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Trail Food: Drying and Cooking Food for Backpacking and Paddling Paperback – 1 Apr 1998

4.0 out of 5 stars 4 customer reviews

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  • Trail Food: Drying and Cooking Food for Backpacking and Paddling
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Product details

  • Paperback: 112 pages
  • Publisher: International Marine/Ragged Mountain Press; Rev. Ed edition (1 April 1998)
  • Language: English
  • ISBN-10: 0070344361
  • ISBN-13: 978-0070344365
  • Product Dimensions: 11.7 x 0.8 x 20.6 cm
  • Average Customer Review: 4.0 out of 5 stars  See all reviews (4 customer reviews)
  • Amazon Bestsellers Rank: 457,608 in Books (See Top 100 in Books)
  • See Complete Table of Contents

Product Description

Book Description

" . . . a book that will appeal to everyone who has ever choked down the pre-packaged, bargain-basement camp food (or gone bankrupt buying the good stuff)."--Canoe & Kayak

. . . if you're on the lookout for a way to bring real meals to the field, [this book] might have the answer."--Field & Stream

Life in the outdoors revolves around food--cooking it, eating it, packing it, carrying it. We even fantasize about it, especially after a week of eating store-bought provisions. This book is all about fulfulling those food fantasies and avoiding those expensive disappointments. Trail Food tells you how to remove water from food, to make it lighter and longer-lasting, without removing its taste. Learn to plan menus and prepare meals just like the ones you left behind, using fresh foods from your garden or market, prepared and seasoned the way you like them.

Why fantasize when you can have the real thing?

About the Author

Alan Kesselheim dries his food in Bozeman, Montana, where he lives with his wife and three children. He is the author of five books, including Water and Sky: Reflections of a Northern Year and Going Inside, and has published hundreds of magazine articles.


Customer Reviews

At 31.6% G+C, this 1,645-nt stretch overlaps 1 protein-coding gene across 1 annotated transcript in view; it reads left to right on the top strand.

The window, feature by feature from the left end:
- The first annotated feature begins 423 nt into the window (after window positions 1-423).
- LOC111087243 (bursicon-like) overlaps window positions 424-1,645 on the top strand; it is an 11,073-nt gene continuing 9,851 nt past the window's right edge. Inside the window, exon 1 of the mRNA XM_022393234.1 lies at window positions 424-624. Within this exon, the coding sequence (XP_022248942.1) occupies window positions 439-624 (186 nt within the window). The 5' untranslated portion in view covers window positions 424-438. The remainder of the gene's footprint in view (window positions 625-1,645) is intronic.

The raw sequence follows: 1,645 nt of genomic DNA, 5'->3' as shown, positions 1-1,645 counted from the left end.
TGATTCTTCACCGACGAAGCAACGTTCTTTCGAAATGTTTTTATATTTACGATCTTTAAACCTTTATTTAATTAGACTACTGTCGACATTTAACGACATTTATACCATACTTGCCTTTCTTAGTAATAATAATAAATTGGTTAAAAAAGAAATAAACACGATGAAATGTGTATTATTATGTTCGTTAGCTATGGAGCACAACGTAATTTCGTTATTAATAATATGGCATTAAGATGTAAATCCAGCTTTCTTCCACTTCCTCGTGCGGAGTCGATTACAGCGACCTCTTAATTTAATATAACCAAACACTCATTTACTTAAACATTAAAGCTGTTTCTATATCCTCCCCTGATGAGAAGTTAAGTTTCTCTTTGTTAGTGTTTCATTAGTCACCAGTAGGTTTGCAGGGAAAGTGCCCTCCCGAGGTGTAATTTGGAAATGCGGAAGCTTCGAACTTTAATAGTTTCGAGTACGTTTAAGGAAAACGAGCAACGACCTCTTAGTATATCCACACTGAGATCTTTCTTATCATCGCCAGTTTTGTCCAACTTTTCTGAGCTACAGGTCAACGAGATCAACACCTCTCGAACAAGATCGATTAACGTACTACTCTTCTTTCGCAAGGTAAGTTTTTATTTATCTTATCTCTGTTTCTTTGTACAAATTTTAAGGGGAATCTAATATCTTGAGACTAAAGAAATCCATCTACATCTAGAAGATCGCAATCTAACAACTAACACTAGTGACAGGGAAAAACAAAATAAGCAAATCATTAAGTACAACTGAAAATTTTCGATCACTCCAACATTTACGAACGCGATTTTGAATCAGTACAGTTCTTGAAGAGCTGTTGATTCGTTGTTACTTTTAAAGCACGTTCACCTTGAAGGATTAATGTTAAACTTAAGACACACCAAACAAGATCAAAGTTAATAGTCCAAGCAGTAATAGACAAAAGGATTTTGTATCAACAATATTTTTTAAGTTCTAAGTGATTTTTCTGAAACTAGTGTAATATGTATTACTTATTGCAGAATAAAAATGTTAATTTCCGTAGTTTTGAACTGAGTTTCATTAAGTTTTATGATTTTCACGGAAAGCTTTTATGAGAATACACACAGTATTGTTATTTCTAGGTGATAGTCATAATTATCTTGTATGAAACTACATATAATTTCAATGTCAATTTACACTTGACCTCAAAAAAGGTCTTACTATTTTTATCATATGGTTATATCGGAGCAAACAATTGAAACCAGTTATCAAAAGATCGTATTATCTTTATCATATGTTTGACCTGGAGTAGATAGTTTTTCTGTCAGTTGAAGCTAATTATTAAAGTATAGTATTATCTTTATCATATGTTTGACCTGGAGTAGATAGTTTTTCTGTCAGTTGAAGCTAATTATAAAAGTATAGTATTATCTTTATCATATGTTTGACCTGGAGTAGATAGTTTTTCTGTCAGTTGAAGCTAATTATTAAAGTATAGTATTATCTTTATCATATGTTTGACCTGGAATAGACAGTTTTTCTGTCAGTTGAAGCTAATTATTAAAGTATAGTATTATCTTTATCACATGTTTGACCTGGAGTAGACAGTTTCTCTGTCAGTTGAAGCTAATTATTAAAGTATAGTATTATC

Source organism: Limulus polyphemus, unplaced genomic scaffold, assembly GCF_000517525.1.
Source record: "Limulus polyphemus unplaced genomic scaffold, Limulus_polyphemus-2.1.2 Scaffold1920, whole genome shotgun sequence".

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Top Customer Reviews

Format: Paperback Verified Purchase
Kesselheim's approach is to dry ingredients at home, than carry them into the field and use them to prepare meals. This results in having to also haul all the kit for preparation such as chopping board, knives, spatula etc. The other result is that most of the cooking times are far too long unless you have huge quantities of stove fuel (one of his soup recipes takes 1 hour to cook in the field for heaven's sake!)

Overall, the boook does not contain much information and there is far too much padding in the form of recollections of trips and irrelevant line drawings. 5 of the 88 pages are given over to plans for making 2 homemade dehydrators - who is going to bother doing that?

If you are a genuine backpacker, look elsewhere for inspiration.
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Format: Kindle Edition
Perhaps to the amazement of an earlier reviewer I actually made the dehydrator based on Kesselheim's plans taken from the paperback book. Admittedly, I made it over 10 years ago and have now moved on to an electric dehydrator. But back then, having read many of Kesselheim's canoeing books, "Trail Food" was a true find. It's a great book with great ideas. The drawings give it character and the anecdotes serve to slightly make up for Kesselheim not having written as much as I would like.

Dated? Perhaps, but a little gem nonetheless.
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Format: Paperback
KESSELHEIM knows how to appeal to a useful purpose and makes a simple process an ease to work with. His book is what everyone should have on their bookshelf or carry a copy in your backback with some blank paper and pencil to plan future trail meals. You don't need glitz to be good. Christopher D. BORDEN - RCMP - Northern BC
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Format: Paperback Verified Purchase
This is a great book for dehydrator fans and trekkers , successful crossing of Scotland carrying my own food light, just ensure you have access to clean water to hydrate these recipes
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Most Helpful Customer Reviews on Amazon.com (beta)

Amazon.com: 4.4 out of 5 stars 104 reviews
149 of 150 people found the following review helpful
5.0 out of 5 stars Excellent Book! 27 Dec. 2005
By M. L Strickland - Published on Amazon.com
Format: Paperback Verified Purchase
I have several books on dehydrating your own trail meals and this is easily the best. It is concise and full of good ideas and recipes. The guidance is flexible enough for the lightweight backpacker or for the canoe or pack mule traveler. For example, some of the recipes call for a dutch oven (too bulky and heavy for the lightweight backpacker) and others are suitable for a one pot meal (ideal for the lightweight backpacker).